When you arrive for Duke’s information session, they give you a sticker that says “I visited Duke University.” So even if you aren’t accepted, hopefully you will remember their charming Southern hospitality.
I arrived late and missed my info session (so I didn’t get the sticker). If I had made it in time, I probably would have learned that Duke has about 6,500 undergraduates, and a little over 8,000 graduate students. Believe it or not, as many students are from California than North Carolina, with 15% of the class coming from each state. New York, Florida and New Jersey students make up the next largest populations. The top five majors are economics, biomedical engineering, biology, psychology and public policy studies. Engineers make up about 15% of the campus, and the genders are equally balanced, unlike most other colleges, which have more women than men. More quick facts can be found here.
Duke sits on a huge 9,000-acre campus in Durham, with 7,000 of those acres making up the Duke Forest, some of which is contiguous with the campus. The Forest provides recreation and research opportunities for faculty and students.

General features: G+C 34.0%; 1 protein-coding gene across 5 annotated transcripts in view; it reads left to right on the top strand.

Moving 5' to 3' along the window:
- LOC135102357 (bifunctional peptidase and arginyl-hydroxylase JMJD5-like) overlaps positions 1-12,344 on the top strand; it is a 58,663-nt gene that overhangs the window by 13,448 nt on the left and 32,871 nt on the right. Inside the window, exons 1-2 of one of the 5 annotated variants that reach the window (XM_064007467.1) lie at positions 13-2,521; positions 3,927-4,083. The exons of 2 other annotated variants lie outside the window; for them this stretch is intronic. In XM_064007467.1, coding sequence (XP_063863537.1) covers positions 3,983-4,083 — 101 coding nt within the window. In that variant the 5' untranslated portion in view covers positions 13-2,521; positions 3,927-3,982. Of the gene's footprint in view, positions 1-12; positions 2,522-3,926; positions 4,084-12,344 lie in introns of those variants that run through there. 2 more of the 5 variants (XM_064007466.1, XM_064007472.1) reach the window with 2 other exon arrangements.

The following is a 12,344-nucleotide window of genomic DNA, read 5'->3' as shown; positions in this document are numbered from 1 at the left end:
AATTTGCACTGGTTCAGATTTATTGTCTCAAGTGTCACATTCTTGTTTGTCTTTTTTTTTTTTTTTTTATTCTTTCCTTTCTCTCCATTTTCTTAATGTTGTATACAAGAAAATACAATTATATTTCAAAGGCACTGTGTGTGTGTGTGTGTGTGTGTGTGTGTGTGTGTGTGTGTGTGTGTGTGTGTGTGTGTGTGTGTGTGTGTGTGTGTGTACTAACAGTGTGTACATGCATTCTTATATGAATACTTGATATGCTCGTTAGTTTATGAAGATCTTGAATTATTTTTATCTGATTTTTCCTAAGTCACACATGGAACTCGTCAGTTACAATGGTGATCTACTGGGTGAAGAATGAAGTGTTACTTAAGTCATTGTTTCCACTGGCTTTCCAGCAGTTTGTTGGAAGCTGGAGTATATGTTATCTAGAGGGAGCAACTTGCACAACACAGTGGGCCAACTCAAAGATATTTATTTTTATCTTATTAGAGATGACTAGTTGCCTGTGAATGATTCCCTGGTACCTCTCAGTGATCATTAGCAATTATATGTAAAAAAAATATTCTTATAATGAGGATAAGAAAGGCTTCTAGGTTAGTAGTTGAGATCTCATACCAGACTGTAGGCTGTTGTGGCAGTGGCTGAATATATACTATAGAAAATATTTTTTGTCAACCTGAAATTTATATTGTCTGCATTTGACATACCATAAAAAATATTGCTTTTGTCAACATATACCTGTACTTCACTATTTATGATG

The freshmen live on East campus and have separate dining facilities from upperclassmen. Over 90% of all students live on campus for all four years. Sophomores, juniors and seniors live in a variety of housing options on West and Central campuses. Fraternity and sorority houses (about 30% of the students join a Greek organization) are interspersed with other selective, themed living houses, which include an arts theme house, an Asian cultural theme house, and entrepreneurship dorm, a women’s living option, a “smart home” in which students must make changes each year to increase the facility’s sustainability, and many other choices.
While 70% of the classes at Duke have fewer than 19 students, my tour guide Emma noted that introductory classes could have 200 or more students in them. For large intro classes like this, smaller groups would meet weekly, most likely with a graduate student, to go into more depth. Tutoring in all intro level courses is free for undergraduates.
“DukeEngage” challenges students to spend a summer (8 weeks minimum) doing an immersive community service activity in conjunction with a local non-profit/community based organization – and Duke pays for students’ expenses for this experience. Sort of like an in-depth study abroad project, Duke students travel all over the world – and sometimes places within the United States – to help build and create programs in a variety of areas, including education, the environment, microfinance, public health, and more. The video below gives an introduction to the program, and on DukeEngage’s YouTube channel has more videos with students talking about their work.
Duke is obviously well-known for its research, natural sciences and medical school, which is right on the same campus as the undergraduate programs. If you make the trip down to Durham to visit Duke, make sure to save an hour to tour the Sarah P. Duke Gardens.
You can see all of my photos of Duke’s beautiful campus here.